He first ventured to The Hill in 2012 as an intern for Speaker of the House Paul Ryan and in 2015 he went to work for Rep. Jason Chaffetz (R-Utah) before being hired by Ryan this year to help build coalitions with state and local governments and the business community. It's a natural fit for Dockery, who despite his unique post-football career path and the heavy media presence within the political arena, has maintained a decidedly low-key persona, focusing instead on his work and the causes he cares about most deeply.
This, clearly, is one of them.
"I think there is a real disconnect between what we would call military families and civilians when it comes to these casualties," Dockery said. "In reality, something like 1 percent of the population has been called to serve and make this sacrifice, and obviously the impact of that on those families is devastating but it's a small percentage of the population who are really experiencing it."
Events like these that the Dockerys host are a small but tangible way of letting these families know they are not forgotten. The work being done by TAPS is exhaustive -- the four-day Good Grief weekend includes seminars, workshops, museum visits and tours, ballgames, art therapy, even primal screams -- looking for thorough and exhaustive means to help these families cope and to provide resources to take with them when camp is over. You can learn much more at www.taps.org.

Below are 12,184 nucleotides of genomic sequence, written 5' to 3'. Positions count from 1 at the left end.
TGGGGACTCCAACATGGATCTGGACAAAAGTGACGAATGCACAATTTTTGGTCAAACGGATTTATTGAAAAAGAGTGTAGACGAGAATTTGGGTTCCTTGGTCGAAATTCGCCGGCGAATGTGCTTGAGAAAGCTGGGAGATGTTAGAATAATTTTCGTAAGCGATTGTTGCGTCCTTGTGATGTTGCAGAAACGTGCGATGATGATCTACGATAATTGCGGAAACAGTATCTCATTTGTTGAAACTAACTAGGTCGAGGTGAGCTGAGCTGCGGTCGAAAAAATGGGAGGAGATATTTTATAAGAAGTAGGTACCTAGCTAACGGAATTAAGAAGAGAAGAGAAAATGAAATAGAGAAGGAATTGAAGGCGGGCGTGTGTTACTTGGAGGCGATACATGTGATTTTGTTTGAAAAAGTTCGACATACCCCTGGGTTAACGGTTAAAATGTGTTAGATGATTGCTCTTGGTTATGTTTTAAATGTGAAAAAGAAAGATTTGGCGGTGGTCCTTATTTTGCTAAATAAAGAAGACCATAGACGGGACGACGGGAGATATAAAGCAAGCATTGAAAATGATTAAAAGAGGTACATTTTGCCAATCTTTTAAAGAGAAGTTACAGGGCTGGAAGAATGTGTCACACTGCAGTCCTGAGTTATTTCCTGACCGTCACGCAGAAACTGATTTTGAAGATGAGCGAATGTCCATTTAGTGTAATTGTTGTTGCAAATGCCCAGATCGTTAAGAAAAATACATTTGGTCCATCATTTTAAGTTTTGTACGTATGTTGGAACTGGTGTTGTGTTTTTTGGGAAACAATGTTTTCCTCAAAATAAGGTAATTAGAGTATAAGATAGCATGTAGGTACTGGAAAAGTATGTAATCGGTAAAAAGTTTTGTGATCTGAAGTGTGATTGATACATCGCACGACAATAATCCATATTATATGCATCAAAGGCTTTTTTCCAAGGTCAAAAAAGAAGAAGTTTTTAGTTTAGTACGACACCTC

Yellow Ribbons United continues to seek ways to close the gap between military service and civilian responsibility by encouraging Americans to express their appreciation for those who serve through civic and social action and the pursuit for further support and sponsors is endless. Please go to www.yellowribbonsunited.org to learn more about how to support the cause.
What began for Dockery as a passion while still playing has now become a family vocation, and one that he hopes continues to grow. The Redskins lineman would volunteer regularly at Walter Reed Hospital, seeing first-hand some of the horrors that so many vets experienced when they returned back home.
And with the allegiances and alliances Dockery, 35, is forming in politics and the business community, I suspect many more will become aware of his work in this second stage of his life than will recall what he did for 10 years in the NFL. Suffice to say, Dockery hopes that is in fact the case, and judging by all that I saw over the weekend, he is clearly already well on his way.